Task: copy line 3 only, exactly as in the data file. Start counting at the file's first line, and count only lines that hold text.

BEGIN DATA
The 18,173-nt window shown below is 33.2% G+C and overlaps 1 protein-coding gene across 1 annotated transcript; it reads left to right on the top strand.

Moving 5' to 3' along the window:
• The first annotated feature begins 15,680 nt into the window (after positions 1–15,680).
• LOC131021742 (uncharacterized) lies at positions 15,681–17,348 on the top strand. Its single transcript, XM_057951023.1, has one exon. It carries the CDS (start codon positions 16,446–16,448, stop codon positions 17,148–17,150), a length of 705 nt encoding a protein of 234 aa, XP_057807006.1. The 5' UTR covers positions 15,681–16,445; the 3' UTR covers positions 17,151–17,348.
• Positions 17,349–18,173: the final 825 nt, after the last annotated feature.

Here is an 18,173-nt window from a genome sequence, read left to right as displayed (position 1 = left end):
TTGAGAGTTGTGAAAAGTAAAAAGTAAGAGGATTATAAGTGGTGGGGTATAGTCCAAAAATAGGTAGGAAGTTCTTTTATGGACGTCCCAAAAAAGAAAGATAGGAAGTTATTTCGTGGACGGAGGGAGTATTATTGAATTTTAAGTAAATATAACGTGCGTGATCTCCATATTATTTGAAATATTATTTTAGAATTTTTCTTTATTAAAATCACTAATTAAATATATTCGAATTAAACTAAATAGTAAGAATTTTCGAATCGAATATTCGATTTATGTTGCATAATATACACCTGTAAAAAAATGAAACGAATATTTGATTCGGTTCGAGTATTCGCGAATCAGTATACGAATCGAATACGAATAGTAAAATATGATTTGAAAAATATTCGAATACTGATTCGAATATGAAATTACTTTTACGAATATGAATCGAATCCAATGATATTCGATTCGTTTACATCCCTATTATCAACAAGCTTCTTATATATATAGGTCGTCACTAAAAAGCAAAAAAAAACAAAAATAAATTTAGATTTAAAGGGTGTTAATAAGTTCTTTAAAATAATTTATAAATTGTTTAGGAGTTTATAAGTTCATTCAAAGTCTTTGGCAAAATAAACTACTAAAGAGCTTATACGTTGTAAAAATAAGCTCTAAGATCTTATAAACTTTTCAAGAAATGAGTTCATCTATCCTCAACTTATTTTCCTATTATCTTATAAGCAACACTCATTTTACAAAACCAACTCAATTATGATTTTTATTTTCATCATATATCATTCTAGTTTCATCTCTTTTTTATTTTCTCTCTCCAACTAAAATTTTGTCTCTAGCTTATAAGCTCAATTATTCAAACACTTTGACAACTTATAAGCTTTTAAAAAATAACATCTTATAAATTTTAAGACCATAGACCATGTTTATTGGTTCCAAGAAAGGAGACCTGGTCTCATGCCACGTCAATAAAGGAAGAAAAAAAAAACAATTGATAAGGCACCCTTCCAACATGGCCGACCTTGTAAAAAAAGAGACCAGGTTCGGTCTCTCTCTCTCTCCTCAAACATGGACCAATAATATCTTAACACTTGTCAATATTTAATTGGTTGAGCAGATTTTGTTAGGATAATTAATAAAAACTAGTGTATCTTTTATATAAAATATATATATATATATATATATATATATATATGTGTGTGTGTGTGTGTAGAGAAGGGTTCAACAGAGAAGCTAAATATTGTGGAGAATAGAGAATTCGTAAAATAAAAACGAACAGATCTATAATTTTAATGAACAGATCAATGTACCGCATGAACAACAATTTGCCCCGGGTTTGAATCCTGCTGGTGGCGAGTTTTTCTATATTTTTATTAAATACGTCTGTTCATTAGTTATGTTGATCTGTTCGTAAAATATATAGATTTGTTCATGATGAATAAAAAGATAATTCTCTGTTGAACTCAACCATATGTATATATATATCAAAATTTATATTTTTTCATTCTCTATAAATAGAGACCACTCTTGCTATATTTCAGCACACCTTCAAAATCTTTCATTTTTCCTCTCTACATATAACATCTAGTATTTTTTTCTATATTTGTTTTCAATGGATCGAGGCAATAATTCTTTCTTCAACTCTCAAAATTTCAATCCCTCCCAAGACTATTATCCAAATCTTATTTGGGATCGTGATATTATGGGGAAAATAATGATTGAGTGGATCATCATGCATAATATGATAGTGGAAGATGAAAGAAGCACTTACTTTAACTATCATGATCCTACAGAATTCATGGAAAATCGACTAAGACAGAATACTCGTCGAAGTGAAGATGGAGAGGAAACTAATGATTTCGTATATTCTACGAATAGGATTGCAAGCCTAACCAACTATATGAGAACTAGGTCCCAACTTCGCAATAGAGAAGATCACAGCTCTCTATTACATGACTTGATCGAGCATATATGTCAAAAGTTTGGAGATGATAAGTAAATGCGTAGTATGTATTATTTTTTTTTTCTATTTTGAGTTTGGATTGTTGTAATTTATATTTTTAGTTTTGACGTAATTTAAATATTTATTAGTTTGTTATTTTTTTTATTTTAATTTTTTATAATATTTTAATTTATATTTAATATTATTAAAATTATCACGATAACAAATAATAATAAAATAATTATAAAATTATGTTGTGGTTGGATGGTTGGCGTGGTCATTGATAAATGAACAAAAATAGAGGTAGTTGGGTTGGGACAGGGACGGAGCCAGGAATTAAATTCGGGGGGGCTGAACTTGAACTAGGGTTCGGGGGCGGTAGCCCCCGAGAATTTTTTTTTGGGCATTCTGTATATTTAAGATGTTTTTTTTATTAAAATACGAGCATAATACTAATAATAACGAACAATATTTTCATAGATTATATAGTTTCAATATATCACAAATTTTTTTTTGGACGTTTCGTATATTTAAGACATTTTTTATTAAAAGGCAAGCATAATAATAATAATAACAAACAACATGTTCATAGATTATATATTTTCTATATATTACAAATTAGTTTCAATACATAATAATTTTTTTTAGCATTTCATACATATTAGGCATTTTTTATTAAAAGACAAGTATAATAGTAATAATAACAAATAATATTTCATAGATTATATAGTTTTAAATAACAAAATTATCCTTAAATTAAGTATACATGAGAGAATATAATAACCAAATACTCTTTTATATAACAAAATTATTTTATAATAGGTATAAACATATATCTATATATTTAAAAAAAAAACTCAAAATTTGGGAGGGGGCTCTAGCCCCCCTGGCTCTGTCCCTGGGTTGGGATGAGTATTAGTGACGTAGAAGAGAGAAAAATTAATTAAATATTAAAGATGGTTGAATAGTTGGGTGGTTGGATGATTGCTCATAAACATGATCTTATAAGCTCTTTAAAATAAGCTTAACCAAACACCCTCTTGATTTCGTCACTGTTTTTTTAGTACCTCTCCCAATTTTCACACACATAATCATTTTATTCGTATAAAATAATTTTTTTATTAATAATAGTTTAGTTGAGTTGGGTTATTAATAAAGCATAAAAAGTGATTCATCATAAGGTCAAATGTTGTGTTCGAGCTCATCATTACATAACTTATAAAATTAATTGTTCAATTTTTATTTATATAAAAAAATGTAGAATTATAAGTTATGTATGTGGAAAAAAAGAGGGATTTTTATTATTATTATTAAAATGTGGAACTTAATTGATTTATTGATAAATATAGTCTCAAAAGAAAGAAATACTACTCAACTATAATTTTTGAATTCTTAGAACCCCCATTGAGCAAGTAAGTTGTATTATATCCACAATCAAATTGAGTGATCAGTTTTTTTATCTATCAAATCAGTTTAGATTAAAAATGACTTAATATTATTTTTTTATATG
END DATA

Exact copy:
• The first annotated feature begins 15,680 nt into the window (after positions 1–15,680).